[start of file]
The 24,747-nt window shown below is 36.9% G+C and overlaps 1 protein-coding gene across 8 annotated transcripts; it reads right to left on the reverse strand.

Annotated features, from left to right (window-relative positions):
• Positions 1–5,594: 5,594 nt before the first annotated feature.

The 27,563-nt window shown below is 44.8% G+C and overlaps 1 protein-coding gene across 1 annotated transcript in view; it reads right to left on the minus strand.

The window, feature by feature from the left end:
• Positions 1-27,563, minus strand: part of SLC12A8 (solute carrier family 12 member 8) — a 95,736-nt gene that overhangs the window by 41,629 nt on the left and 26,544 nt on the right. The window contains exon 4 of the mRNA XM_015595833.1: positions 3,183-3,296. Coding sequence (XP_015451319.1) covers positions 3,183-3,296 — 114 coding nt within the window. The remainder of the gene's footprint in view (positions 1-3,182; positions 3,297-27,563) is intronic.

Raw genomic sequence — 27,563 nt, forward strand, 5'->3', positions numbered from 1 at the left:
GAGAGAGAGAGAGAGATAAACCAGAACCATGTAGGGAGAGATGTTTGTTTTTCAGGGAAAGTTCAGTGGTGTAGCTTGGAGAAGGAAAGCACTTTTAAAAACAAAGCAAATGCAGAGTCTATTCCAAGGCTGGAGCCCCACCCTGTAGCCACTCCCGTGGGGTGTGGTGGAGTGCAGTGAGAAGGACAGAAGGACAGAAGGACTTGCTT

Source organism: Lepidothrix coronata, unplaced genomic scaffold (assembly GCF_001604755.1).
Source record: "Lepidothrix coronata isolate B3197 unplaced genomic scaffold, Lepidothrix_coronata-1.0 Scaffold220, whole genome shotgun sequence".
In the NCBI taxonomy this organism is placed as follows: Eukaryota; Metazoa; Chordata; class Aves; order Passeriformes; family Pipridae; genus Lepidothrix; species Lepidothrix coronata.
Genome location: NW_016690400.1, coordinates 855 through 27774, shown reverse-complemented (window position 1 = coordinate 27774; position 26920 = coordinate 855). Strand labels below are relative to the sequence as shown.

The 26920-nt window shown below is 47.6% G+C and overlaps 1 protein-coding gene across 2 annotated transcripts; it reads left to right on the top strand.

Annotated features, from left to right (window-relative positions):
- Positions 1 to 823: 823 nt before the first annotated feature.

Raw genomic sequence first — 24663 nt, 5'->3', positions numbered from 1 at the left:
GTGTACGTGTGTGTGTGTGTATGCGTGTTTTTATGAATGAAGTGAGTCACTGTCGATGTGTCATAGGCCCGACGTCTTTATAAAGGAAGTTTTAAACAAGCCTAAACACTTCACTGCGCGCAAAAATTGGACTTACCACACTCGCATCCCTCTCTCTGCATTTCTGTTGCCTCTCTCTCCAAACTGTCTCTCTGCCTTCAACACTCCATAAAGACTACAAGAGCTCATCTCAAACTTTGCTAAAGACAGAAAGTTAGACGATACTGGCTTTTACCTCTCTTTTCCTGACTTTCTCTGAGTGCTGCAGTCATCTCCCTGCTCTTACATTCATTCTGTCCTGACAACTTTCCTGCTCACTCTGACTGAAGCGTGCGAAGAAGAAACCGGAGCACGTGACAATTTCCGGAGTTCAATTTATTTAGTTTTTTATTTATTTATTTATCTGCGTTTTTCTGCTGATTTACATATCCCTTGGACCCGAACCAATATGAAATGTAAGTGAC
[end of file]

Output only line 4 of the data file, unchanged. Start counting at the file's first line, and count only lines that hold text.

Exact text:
The 27,563-nt window shown below is 44.8% G+C and overlaps 1 protein-coding gene across 1 annotated transcript in view; it reads right to left on the minus strand.